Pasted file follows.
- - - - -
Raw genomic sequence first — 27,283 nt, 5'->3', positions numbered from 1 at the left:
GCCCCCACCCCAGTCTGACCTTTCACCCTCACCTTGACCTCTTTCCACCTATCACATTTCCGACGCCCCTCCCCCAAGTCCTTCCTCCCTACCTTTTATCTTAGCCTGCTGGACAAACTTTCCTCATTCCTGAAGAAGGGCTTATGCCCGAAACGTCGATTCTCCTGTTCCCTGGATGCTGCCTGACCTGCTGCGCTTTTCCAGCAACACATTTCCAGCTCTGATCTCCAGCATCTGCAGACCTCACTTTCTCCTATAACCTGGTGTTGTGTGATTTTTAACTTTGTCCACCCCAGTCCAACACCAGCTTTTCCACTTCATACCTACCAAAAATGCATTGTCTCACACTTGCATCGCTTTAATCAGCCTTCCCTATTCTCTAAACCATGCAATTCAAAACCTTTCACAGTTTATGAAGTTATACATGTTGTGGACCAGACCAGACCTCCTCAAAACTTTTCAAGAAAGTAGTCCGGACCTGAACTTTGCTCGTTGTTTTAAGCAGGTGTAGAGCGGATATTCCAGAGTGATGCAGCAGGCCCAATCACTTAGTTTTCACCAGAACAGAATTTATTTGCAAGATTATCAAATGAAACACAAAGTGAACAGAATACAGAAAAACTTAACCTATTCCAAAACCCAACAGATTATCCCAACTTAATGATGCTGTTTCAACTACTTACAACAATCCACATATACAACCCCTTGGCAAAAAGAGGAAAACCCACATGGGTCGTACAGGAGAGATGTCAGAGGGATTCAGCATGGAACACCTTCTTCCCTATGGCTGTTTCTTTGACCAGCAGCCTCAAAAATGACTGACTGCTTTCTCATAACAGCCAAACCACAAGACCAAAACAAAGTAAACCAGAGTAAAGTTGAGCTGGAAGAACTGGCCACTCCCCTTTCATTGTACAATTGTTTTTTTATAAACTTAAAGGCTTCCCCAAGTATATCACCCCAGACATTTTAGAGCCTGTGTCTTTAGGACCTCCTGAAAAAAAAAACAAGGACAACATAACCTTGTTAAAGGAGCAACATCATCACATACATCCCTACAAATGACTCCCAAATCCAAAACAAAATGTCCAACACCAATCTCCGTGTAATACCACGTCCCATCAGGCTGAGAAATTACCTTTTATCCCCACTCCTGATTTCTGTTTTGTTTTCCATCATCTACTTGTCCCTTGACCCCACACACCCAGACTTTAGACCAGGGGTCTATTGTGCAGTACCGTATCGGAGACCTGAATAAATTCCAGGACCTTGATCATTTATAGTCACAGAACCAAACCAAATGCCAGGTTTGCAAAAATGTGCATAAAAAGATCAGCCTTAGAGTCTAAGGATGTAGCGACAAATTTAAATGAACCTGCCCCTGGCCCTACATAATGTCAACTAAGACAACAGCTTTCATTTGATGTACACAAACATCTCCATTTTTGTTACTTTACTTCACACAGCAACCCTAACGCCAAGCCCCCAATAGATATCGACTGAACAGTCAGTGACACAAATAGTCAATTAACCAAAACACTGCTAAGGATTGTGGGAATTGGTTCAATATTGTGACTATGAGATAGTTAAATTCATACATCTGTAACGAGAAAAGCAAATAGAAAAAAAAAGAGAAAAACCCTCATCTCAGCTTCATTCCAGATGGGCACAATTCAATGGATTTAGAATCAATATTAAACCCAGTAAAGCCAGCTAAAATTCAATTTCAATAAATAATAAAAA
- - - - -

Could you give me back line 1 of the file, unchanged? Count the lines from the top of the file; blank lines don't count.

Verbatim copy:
Raw genomic sequence first — 27,283 nt, 5'->3', positions numbered from 1 at the left: